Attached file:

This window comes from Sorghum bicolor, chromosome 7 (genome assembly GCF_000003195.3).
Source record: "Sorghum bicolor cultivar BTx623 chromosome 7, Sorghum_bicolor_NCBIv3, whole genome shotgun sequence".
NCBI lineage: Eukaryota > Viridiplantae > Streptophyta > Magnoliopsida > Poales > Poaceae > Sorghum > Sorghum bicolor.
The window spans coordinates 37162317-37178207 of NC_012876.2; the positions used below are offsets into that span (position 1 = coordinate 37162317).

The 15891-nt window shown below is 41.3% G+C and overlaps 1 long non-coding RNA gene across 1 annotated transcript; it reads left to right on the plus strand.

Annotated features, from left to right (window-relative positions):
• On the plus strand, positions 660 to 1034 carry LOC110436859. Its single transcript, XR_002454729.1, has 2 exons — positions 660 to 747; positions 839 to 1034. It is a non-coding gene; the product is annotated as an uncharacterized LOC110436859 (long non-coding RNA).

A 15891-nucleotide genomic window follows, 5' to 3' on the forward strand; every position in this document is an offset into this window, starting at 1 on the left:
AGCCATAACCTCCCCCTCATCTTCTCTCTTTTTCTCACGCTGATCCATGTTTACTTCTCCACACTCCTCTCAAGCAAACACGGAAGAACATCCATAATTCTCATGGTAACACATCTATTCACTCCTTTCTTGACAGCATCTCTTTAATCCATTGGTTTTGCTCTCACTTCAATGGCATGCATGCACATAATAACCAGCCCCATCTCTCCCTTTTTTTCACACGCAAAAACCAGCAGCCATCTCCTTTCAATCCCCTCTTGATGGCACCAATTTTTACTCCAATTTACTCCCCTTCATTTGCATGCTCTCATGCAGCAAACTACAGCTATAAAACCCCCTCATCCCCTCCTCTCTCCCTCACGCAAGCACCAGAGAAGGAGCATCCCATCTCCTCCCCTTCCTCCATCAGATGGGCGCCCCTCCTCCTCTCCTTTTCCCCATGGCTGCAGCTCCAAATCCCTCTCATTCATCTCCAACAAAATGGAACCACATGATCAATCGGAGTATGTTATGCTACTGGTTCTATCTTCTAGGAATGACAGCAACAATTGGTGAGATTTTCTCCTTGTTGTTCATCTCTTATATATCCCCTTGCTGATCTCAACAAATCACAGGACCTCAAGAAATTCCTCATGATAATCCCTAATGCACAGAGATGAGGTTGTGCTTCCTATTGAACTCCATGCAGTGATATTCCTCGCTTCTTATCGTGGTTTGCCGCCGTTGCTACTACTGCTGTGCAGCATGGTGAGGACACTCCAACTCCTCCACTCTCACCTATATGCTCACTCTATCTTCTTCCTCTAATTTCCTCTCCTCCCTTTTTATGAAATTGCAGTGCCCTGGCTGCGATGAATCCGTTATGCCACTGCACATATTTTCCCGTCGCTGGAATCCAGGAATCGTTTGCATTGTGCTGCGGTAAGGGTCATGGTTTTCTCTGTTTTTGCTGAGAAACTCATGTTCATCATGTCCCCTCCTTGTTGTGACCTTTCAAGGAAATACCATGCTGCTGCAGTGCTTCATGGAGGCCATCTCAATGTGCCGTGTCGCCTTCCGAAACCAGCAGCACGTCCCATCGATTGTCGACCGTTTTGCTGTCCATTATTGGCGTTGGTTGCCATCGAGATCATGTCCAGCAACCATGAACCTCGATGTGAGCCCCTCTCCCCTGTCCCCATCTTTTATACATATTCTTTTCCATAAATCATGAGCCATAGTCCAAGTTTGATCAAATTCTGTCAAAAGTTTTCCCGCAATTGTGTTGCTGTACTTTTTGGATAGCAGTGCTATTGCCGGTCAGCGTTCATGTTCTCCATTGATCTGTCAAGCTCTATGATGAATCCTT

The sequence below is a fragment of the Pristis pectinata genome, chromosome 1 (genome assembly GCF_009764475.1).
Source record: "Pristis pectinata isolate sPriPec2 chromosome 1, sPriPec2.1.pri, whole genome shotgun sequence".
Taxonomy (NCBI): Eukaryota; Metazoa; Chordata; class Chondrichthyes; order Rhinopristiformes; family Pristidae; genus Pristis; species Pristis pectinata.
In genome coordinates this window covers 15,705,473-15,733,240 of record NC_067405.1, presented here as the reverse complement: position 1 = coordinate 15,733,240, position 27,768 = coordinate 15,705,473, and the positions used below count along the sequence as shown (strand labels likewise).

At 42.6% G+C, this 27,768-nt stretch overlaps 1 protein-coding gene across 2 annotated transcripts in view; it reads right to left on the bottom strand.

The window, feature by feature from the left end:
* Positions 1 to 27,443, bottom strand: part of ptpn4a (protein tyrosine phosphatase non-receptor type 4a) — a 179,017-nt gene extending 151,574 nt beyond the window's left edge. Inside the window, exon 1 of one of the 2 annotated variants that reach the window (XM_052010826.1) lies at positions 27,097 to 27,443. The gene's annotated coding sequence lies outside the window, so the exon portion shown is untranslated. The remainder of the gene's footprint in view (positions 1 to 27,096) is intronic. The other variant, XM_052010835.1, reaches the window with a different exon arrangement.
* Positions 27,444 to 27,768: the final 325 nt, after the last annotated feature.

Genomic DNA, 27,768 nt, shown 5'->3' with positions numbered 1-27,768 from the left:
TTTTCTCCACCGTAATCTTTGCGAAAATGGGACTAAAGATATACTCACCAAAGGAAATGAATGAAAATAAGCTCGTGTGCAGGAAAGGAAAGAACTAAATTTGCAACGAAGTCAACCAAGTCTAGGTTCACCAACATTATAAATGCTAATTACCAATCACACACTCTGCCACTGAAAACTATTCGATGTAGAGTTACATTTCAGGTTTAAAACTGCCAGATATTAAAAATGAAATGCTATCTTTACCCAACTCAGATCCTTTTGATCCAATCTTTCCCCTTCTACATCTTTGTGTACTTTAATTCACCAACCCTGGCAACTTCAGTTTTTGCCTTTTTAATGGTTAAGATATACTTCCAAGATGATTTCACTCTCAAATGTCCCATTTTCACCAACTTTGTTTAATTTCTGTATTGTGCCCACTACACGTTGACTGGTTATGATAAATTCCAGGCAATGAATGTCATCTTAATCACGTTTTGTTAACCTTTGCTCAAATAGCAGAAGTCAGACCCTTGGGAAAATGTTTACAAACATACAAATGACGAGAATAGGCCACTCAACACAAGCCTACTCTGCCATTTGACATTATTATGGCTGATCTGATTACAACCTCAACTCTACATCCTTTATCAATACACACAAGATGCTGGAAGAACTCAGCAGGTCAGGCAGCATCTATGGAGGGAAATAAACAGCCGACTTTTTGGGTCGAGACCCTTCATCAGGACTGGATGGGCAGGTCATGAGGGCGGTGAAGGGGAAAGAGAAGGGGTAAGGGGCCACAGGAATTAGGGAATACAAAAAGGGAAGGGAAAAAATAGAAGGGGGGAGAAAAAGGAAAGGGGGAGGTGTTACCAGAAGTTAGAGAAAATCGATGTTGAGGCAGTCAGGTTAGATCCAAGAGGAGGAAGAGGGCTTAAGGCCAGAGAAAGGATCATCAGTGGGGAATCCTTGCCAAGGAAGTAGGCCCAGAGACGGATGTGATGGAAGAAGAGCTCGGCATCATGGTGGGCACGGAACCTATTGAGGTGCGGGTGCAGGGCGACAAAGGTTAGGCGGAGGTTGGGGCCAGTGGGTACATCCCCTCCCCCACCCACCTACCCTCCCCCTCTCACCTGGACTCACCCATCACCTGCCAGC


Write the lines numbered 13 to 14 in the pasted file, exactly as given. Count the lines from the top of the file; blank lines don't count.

In genome coordinates this window covers 15,705,473-15,733,240 of record NC_067405.1, presented here as the reverse complement: position 1 = coordinate 15,733,240, position 27,768 = coordinate 15,705,473, and the positions used below count along the sequence as shown (strand labels likewise).

At 42.6% G+C, this 27,768-nt stretch overlaps 1 protein-coding gene across 2 annotated transcripts in view; it reads right to left on the bottom strand.